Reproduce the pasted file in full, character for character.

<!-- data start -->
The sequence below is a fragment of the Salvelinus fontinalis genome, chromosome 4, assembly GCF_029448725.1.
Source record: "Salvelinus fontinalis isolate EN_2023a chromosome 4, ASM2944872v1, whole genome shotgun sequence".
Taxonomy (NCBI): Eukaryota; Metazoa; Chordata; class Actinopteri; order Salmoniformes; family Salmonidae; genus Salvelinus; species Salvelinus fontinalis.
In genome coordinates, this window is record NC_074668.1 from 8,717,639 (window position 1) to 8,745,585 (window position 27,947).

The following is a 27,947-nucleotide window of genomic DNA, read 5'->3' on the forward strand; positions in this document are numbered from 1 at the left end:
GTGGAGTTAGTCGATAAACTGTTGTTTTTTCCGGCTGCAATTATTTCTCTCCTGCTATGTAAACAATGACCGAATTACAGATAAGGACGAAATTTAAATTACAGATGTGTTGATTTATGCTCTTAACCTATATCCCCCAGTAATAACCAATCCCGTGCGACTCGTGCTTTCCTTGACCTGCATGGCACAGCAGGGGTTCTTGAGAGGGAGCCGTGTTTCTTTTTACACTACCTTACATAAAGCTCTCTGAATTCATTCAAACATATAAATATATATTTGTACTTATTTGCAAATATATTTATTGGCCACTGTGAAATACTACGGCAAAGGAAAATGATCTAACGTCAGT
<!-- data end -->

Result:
The sequence below is a fragment of the Salvelinus fontinalis genome, chromosome 4, assembly GCF_029448725.1.
Source record: "Salvelinus fontinalis isolate EN_2023a chromosome 4, ASM2944872v1, whole genome shotgun sequence".
Taxonomy (NCBI): Eukaryota; Metazoa; Chordata; class Actinopteri; order Salmoniformes; family Salmonidae; genus Salvelinus; species Salvelinus fontinalis.
In genome coordinates, this window is record NC_074668.1 from 8,717,639 (window position 1) to 8,745,585 (window position 27,947).

The following is a 27,947-nucleotide window of genomic DNA, read 5'->3' on the forward strand; positions in this document are numbered from 1 at the left end:
GTGGAGTTAGTCGATAAACTGTTGTTTTTTCCGGCTGCAATTATTTCTCTCCTGCTATGTAAACAATGACCGAATTACAGATAAGGACGAAATTTAAATTACAGATGTGTTGATTTATGCTCTTAACCTATATCCCCCAGTAATAACCAATCCCGTGCGACTCGTGCTTTCCTTGACCTGCATGGCACAGCAGGGGTTCTTGAGAGGGAGCCGTGTTTCTTTTTACACTACCTTACATAAAGCTCTCTGAATTCATTCAAACATATAAATATATATTTGTACTTATTTGCAAATATATTTATTGGCCACTGTGAAATACTACGGCAAAGGAAAATGATCTAACGTCAGT